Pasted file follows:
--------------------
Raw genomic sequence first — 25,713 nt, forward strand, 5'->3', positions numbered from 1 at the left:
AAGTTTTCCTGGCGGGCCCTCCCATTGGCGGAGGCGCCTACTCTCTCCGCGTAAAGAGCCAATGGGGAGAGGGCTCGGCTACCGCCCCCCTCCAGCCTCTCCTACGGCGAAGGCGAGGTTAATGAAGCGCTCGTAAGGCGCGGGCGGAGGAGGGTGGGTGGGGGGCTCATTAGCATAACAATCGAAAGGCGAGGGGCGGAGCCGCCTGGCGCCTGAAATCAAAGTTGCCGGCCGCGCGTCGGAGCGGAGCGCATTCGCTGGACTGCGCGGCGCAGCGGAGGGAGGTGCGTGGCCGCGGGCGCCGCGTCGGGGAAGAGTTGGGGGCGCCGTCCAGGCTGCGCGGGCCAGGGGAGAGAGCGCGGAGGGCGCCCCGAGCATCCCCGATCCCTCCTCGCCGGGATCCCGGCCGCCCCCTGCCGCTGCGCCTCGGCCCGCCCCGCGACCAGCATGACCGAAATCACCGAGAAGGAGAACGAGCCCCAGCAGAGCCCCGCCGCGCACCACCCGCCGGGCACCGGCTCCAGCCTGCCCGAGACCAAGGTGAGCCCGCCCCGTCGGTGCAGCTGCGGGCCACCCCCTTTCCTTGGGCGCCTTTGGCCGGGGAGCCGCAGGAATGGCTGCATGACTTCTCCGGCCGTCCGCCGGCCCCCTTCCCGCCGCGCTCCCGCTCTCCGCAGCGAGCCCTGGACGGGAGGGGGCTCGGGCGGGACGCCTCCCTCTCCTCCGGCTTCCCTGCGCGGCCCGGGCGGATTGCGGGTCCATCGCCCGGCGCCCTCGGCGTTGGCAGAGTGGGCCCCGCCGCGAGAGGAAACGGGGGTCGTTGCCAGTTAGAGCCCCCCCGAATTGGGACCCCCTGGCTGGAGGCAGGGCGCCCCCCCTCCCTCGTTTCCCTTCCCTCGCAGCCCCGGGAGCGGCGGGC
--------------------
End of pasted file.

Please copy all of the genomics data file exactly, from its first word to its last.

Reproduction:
Raw genomic sequence first — 25,713 nt, forward strand, 5'->3', positions numbered from 1 at the left:
AAGTTTTCCTGGCGGGCCCTCCCATTGGCGGAGGCGCCTACTCTCTCCGCGTAAAGAGCCAATGGGGAGAGGGCTCGGCTACCGCCCCCCTCCAGCCTCTCCTACGGCGAAGGCGAGGTTAATGAAGCGCTCGTAAGGCGCGGGCGGAGGAGGGTGGGTGGGGGGCTCATTAGCATAACAATCGAAAGGCGAGGGGCGGAGCCGCCTGGCGCCTGAAATCAAAGTTGCCGGCCGCGCGTCGGAGCGGAGCGCATTCGCTGGACTGCGCGGCGCAGCGGAGGGAGGTGCGTGGCCGCGGGCGCCGCGTCGGGGAAGAGTTGGGGGCGCCGTCCAGGCTGCGCGGGCCAGGGGAGAGAGCGCGGAGGGCGCCCCGAGCATCCCCGATCCCTCCTCGCCGGGATCCCGGCCGCCCCCTGCCGCTGCGCCTCGGCCCGCCCCGCGACCAGCATGACCGAAATCACCGAGAAGGAGAACGAGCCCCAGCAGAGCCCCGCCGCGCACCACCCGCCGGGCACCGGCTCCAGCCTGCCCGAGACCAAGGTGAGCCCGCCCCGTCGGTGCAGCTGCGGGCCACCCCCTTTCCTTGGGCGCCTTTGGCCGGGGAGCCGCAGGAATGGCTGCATGACTTCTCCGGCCGTCCGCCGGCCCCCTTCCCGCCGCGCTCCCGCTCTCCGCAGCGAGCCCTGGACGGGAGGGGGCTCGGGCGGGACGCCTCCCTCTCCTCCGGCTTCCCTGCGCGGCCCGGGCGGATTGCGGGTCCATCGCCCGGCGCCCTCGGCGTTGGCAGAGTGGGCCCCGCCGCGAGAGGAAACGGGGGTCGTTGCCAGTTAGAGCCCCCCCGAATTGGGACCCCCTGGCTGGAGGCAGGGCGCCCCCCCTCCCTCGTTTCCCTTCCCTCGCAGCCCCGGGAGCGGCGGGC